Cesarean section, performed when medically necessary, is an essential surgery for both mother and baby survival. For 2018, 32% of all infant deliveries were by C-section in the United States of America. C-section deliveries have many risks involved and are an extensive surgery. One of the least discussed complications of having a C-section is the possible negative effect on an infant’s gut health after the surgery is performed. More research has been done over the past decade to determine the gastrointestinal microbiome and health differences between infants born by natural or C-section deliveries. For example, C-section delivered infants have a greater chance of developing childhood asthma if their gut microbiomes remained the same after one year of age than vaginally delivered infants. So, what are the differences between the intestinal microbiomes of infants born vaginally or by C-section? 1 2

What are the Differences Between the Intestinal Microbiomes of Infants Delivered Either by Natural Birth or Caesarean Section (C-section)

When an infant is delivered vaginally, the infant travels through the birth canal and is exposed to their mother’s vaginal microbiome (hopefully the microbiome is healthy). The infant’s brief exposure to their mother’s microbiome is an important source for the beginning of the infant’s microbiome colonization. However, during a C-section, this direct vaginal microbiome “seeding” is missing. Bacteria within the environment colonize the infant’s microbiome. Multiple studies have discussed how much there is of a difference in the microbiome of C-section delivered infants. A recent study showed that children born by C-section had more significant colonies of opportunistic bacteria, including Clostridioides Difficile, Enterococcus, Enterobacter, Klebsiella, Staphylococcus, Streptococcus. The difference was such as stark contrast between the two delivery methods and the health of the infant microbiome that one of the authors of the study Trevor Lawley, stated, “I could take a sample from a child and tell you with a high-level certainty how they were born.” According to the study, months after birth, the infant’s microbiomes started to look more similar when tested. However, one very crucial commensal bacteria was found to be significantly reduced, Bacteroides. 3 4 5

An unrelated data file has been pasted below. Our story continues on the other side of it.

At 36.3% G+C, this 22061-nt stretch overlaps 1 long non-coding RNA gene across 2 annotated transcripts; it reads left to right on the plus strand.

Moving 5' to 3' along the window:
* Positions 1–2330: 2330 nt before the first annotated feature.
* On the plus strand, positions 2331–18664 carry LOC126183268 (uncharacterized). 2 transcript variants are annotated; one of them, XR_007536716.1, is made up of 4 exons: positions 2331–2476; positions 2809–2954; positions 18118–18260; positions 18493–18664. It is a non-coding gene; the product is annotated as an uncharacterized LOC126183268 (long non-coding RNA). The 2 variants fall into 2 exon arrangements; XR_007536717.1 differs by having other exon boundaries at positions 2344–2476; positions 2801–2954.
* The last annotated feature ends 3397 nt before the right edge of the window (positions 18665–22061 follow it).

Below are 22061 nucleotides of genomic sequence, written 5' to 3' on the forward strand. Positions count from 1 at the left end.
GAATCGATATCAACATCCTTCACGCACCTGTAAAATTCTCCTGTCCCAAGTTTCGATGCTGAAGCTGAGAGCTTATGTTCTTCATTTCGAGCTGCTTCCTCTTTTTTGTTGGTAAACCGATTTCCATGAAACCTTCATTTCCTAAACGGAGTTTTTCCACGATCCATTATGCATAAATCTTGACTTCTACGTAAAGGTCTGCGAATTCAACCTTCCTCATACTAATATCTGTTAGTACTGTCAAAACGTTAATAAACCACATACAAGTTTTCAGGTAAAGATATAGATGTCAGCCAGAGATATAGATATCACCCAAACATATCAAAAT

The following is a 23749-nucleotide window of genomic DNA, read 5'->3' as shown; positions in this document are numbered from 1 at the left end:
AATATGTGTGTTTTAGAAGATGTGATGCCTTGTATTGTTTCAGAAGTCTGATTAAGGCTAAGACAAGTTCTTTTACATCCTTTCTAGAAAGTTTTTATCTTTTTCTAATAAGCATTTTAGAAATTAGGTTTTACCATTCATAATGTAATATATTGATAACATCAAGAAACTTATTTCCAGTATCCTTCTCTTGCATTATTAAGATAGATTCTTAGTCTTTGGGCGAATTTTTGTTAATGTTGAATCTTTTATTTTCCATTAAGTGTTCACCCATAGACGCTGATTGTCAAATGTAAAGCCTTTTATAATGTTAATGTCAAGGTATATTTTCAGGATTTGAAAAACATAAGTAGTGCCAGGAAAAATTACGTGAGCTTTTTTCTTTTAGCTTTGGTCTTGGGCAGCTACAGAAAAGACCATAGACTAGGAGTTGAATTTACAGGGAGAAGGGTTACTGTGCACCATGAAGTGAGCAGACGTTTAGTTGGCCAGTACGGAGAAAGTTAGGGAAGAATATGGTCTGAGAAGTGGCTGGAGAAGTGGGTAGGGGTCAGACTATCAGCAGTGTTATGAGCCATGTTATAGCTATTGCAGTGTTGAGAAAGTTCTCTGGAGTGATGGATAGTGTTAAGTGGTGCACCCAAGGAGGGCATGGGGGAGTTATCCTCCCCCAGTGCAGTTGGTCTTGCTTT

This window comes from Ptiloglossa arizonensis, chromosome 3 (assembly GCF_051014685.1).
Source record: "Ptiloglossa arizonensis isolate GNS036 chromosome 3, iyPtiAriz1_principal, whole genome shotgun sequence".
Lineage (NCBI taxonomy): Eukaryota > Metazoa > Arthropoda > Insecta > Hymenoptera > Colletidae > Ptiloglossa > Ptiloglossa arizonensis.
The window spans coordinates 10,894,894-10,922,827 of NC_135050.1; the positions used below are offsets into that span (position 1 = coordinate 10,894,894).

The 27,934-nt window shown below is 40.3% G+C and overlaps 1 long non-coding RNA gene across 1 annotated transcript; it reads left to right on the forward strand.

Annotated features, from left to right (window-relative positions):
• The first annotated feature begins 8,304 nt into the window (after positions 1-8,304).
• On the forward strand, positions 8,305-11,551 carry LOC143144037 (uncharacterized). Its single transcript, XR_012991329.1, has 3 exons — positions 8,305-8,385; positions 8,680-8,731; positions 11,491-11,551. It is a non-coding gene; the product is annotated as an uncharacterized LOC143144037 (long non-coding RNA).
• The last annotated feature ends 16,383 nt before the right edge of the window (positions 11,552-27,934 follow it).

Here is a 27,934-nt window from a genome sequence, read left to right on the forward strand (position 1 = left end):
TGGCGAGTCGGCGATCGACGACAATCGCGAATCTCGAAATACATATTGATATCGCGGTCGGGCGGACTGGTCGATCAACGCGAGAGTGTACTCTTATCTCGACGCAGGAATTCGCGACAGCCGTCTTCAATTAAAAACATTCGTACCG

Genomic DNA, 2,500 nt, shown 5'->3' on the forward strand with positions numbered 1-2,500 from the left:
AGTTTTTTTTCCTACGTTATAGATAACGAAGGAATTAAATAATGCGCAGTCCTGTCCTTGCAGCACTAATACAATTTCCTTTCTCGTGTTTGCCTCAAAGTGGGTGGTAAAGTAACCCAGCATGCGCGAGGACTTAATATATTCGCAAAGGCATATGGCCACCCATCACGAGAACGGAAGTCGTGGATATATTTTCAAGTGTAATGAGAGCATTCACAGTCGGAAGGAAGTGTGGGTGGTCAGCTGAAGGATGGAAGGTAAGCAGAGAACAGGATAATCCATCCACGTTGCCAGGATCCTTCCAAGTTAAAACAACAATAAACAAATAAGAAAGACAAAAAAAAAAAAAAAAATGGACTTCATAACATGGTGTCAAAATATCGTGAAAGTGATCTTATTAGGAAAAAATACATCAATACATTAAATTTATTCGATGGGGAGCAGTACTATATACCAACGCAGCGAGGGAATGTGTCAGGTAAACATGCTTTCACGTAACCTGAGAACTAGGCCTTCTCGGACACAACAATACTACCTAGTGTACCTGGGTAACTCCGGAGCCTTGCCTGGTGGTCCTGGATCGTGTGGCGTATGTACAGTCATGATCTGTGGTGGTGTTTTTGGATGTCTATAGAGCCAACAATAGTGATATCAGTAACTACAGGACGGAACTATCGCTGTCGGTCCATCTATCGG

Bacteroides are Gram-negative, anaerobic (but can survive in oxygenated environments), non-endospore-forming bacteria. Since they are Gram-negative bacteria, lipopolysaccharides (endotoxins) comprise their cell wall. Granted, Bacteroides endotoxins do not cause as strong of an immune reaction or inflammation when compared to other bacteria such as Proteobacteria (Helicobacter and Klebsiella are examples). Bacteroides are also widely distributed throughout our environment. Bacteroides endotoxins help regulate our infant gastrointestinal immune system in our gut-associated lymphatic tissue. Bacteroides are found in the soil, in the ocean, and frequently on the skin and in animals’ gut microbiome. Finally, other studies have shown that C-section delivered infants also have reduced colonization of probiotic bacteria Lactobacillus and Bifidobacteria. 6

C-section delivered infants are more likely to suffer from various medical conditions, including allergic rhinitis, asthma, celiac disease, type 1 diabetes, and gastroenteritis. The medical conditions are likely caused by C-section delivered infants are prone to developing gastrointestinal dysbiosis shortly after birth. 7

If You Have a C-Section What Can Be Done To Improve Your Infant’s Microbiome?

Breastfeeding is crucial to improve your infant’s gastrointestinal microbiome. Eat a healthy diet like the Perfect Health Diet and eat organic, unprocessed food when possible while breastfeeding will hopefully improve the quality of your milk. Vaginal seeding is also currently being studied to see if it can enhance a C-section delivered infant’s microbiome. Vaginal seeding is when vaginal fluids are taken from the mother after birth with a cotton swab and transfer vaginal flora to the infant’s mouth, nose, and/or skin. Generally, I do not recommend vaginal seeding. However, if your vaginal microbiome is relatively healthy and you have had no bacterial vaginosis or yeast infections for longer than six months (longer the better) before the birth, I would ask your obstetrician about it. I would recommend anyone who has ever had a sexually transmitted disease not to practice vaginal seeding, especially if you have or suffer from vaginal Herpes (birth-acquired Herpes can cause severe disease). In severe cases of C-section derived dysbiosis, fecal matter transplants might be necessary, but we need to study their use in infants more before I can recommend their use. Finally, asking your healthcare professional about your infant supplementing with a great probiotic like Infant Smidge Probiotic Powder may improve their gastrointestinal microbiome and hopefully prevent or relieve their dysbiosis. 8 9

[1] https://www.cdc.gov/nchs/fastats/delivery.htm

[2] https://stm.sciencemag.org/content/12/569/eaax9929

[3] https://www.nature.com/articles/d41586-019-02807-x

[4] https://www.ncbi.nlm.nih.gov/pmc/articles/PMC3110651/

[5] https://www.nature.com/articles/s41586-019-1560-1

[6] https://www.ncbi.nlm.nih.gov/pmc/articles/PMC3110651/

[7] https://www.ncbi.nlm.nih.gov/pmc/articles/PMC3110651/

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